Let's make one thing clear straight away: Cane Creek does not intend its new DBair rear shock to be a weight saving strategy on bikes designed around coil-sprung shocks, though it is about 200g lighter than a comparable Double Barrel. Instead, Cane Creek says the DBair is an extra-adjustable air-sprung shock for longer travel applications that just happens to be pretty light and to that aim, the company seems to have hit its mark.
Indeed, the DBair's unusually wide and plentiful range of fully independent damping adjustments (high-speed compression, low-speed compression, high-speed rebound, and low-speed rebound) can be a lot to deal with initially though the settings are easy to tweak trailside and yield surprisingly tangible changes in ride quality. Once you get things dialed in, though, most users should be able to get exactly what they're looking for (provided they actually know what that is).
We ended up with very light high-speed compression settings on our loaner Intense Carbine test rig at Bootleg Canyon, Nevada but a slightly more middle-of-the-road position for low-speed compression damping. Likewise, we ran the high-speed rebound damping just a few clicks shy of full-open to keep things lively on chatter but a bit heavier low-speed rebound to keep monkey motion in check on smoother terrain.
Cane Creek fits the DBair with a rather large-volume main air chamber so the inflation pressures were lower than we expected and the shock is certainly more sensitive to changes in pressure than most. Adjustments of just a single psi or so are very noticeable – especially deeper in the stroke – so users should exercise care and take good notes during setup.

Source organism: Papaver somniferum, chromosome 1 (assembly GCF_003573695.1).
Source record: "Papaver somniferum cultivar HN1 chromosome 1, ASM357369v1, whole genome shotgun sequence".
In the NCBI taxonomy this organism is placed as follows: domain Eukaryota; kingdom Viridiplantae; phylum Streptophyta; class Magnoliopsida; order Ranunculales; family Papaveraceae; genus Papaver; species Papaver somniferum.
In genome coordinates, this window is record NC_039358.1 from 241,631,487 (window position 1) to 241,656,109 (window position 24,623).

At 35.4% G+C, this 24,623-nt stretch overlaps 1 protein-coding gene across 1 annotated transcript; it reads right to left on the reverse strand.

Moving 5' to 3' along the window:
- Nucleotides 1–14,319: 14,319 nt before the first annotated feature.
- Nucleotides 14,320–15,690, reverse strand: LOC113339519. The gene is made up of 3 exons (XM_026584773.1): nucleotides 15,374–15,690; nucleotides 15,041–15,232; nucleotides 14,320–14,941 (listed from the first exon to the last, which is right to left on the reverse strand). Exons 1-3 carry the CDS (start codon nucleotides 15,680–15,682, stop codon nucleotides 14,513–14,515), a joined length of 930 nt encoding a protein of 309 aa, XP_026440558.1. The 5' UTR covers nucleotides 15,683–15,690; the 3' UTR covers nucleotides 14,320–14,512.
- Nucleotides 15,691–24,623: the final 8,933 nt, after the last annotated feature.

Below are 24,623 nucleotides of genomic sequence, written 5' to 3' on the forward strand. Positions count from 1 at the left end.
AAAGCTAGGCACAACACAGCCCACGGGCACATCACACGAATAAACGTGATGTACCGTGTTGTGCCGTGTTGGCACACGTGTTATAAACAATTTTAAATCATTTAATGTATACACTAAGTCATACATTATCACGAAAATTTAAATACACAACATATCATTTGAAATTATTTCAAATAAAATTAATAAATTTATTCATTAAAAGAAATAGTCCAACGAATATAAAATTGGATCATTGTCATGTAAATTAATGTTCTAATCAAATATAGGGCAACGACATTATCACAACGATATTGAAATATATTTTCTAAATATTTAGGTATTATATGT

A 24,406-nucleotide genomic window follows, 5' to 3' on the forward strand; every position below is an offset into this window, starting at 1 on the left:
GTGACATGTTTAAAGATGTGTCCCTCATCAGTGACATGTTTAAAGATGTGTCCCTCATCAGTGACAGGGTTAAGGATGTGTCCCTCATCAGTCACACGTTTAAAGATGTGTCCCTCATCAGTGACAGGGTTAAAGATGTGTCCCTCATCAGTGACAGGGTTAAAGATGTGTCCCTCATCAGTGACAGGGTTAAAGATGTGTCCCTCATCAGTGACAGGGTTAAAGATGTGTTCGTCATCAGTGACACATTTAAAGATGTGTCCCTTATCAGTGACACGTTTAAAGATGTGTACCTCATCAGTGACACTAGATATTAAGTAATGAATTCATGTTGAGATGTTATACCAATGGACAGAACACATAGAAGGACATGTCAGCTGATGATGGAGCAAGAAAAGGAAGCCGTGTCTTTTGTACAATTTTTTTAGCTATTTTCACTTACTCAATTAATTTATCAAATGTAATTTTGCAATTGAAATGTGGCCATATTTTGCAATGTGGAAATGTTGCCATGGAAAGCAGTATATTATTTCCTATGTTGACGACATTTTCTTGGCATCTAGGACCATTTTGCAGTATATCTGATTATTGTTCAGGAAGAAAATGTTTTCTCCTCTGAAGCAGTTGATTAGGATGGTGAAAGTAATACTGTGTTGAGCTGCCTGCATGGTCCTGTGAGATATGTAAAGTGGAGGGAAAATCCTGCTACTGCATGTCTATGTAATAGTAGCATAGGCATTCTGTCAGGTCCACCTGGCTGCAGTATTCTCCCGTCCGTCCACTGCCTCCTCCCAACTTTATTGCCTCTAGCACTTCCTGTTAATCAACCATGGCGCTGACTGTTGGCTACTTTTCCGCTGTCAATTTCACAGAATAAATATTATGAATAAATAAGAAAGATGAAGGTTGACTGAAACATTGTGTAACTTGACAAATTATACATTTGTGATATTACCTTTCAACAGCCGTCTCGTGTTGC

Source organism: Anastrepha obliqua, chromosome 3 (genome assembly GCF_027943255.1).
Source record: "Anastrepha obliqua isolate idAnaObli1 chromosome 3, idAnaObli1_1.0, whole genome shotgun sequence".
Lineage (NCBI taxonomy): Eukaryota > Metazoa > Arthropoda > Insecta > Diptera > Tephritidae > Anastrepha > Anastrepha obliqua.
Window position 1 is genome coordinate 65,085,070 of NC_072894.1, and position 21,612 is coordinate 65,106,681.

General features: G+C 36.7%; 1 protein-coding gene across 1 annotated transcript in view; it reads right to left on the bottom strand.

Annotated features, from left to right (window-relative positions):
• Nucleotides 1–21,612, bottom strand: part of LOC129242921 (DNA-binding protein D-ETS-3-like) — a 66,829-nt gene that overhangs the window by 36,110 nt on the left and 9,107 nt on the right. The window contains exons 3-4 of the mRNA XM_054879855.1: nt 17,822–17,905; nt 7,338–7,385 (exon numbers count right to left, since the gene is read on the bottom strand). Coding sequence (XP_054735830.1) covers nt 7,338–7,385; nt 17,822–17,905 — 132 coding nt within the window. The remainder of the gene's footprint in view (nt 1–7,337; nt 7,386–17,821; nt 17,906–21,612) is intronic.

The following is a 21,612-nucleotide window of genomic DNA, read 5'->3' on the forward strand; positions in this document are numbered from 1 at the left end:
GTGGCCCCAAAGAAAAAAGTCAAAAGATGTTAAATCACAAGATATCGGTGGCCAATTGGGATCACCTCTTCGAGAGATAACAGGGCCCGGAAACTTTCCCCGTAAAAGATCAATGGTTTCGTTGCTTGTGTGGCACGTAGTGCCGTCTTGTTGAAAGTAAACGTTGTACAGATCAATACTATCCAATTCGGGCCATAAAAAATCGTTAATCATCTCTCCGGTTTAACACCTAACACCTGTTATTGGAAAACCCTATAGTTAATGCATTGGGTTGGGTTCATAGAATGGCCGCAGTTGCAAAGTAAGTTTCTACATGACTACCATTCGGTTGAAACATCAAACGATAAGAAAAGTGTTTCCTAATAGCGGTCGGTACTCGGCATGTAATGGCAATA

Those settings are likely to vary substantially with different suspension designs and rider weights but the point is that there's a broad enough tuning range on the DBair that it's unlikely many users won't be able to get the feel they're looking for.
Once we got everything where we wanted it, though, the result was a particularly pillowy ride on the area's plentiful square-edged rocks and bigger drops but still impressively stable pedaling performance, even when out of the saddle. As expected, overall feel was a tad floatier than a good coil-sprung shock but traction and ground-hugging ability was outstanding overall. And if there was any appreciable increase in stiction with the extra seals as compared to a coilover, we couldn't tell during our short test ride – the DBair is smooth with a capital 'S'.
Cane Creek will have production units available in just a few weeks and while initial impressions are favorable, we're definitely looking forward to a proper long-term test aboard some more familiar machines and on local terrain.
This article originally appeared on BikeRadar
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